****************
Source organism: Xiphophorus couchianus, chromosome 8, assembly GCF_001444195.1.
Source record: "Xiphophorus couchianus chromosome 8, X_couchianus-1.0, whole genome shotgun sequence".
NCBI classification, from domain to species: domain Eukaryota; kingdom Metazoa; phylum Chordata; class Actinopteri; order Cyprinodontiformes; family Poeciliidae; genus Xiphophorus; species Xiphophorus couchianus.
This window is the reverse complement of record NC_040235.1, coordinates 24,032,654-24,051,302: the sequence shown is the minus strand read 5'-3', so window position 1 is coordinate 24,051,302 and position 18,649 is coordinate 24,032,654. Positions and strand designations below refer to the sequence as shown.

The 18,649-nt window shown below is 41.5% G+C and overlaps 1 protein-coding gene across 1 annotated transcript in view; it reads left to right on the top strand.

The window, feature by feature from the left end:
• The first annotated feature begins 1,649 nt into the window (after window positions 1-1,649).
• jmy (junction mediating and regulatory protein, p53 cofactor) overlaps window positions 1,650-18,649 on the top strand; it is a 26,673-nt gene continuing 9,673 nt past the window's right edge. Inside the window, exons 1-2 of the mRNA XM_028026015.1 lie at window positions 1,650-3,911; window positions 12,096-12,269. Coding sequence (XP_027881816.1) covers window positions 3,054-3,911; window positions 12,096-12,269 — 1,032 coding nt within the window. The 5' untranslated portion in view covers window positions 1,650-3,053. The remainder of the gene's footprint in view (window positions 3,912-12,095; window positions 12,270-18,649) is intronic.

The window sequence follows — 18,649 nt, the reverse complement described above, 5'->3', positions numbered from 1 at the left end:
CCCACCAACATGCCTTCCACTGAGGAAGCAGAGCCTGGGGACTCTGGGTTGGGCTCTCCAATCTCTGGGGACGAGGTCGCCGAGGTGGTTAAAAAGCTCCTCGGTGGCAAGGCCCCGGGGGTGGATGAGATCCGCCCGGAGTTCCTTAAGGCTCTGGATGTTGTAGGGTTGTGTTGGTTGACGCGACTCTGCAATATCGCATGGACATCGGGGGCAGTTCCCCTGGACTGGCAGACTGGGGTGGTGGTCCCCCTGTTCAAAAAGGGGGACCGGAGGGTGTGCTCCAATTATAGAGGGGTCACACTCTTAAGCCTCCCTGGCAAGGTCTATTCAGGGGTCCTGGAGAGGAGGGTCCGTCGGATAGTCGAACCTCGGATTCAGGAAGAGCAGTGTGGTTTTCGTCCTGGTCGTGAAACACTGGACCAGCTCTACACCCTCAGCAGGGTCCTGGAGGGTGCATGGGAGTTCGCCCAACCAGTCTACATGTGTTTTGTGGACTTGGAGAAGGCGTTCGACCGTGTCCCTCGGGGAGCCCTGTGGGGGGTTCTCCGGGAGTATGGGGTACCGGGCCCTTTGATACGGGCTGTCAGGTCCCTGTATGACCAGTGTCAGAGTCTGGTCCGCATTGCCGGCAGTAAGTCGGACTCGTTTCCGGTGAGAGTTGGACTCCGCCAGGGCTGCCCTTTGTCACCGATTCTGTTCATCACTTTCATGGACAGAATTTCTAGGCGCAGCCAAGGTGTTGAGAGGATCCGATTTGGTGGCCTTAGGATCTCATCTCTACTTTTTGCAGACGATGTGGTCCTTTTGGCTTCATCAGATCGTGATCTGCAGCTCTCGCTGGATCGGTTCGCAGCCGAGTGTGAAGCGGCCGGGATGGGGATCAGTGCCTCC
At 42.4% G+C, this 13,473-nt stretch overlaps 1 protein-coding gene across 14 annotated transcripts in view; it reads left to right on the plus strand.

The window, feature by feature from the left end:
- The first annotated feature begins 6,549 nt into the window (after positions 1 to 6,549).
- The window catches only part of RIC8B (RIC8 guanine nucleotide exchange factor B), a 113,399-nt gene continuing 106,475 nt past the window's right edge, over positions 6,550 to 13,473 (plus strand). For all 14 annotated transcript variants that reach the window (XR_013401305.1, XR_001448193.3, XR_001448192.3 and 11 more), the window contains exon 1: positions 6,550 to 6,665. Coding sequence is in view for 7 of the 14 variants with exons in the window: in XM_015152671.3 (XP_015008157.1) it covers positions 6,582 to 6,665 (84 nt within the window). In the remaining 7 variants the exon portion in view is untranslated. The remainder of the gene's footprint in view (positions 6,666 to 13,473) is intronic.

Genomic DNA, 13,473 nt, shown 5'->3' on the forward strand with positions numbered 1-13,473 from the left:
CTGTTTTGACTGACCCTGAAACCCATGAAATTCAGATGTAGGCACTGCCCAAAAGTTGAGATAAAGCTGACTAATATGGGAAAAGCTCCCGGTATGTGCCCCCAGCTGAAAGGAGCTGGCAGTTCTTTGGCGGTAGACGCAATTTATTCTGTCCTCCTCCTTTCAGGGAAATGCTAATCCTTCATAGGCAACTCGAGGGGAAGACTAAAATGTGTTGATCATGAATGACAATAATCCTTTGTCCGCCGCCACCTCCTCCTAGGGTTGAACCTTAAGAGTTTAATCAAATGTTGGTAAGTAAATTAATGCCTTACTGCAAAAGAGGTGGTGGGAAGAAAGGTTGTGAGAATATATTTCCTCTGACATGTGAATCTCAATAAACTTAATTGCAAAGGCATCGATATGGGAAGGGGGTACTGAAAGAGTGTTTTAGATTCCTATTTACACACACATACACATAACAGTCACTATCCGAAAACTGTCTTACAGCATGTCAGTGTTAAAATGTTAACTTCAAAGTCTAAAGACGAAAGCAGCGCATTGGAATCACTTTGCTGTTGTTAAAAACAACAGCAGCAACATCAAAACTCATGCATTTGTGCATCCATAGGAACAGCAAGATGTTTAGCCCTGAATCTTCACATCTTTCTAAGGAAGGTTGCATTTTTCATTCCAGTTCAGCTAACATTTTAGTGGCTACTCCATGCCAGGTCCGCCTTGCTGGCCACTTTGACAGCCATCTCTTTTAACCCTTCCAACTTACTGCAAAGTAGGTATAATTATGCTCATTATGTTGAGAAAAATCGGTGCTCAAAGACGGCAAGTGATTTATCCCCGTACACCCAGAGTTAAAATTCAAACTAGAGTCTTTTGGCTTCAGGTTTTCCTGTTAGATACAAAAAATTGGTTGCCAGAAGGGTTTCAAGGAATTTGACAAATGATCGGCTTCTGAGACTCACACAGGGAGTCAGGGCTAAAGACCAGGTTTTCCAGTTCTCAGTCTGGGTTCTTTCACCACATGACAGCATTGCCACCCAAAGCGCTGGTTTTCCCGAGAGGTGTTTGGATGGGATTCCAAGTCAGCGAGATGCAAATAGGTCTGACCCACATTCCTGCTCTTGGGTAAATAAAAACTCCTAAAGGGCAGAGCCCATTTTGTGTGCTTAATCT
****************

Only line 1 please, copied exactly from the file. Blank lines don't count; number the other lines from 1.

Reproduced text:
Source organism: Xiphophorus couchianus, chromosome 8, assembly GCF_001444195.1.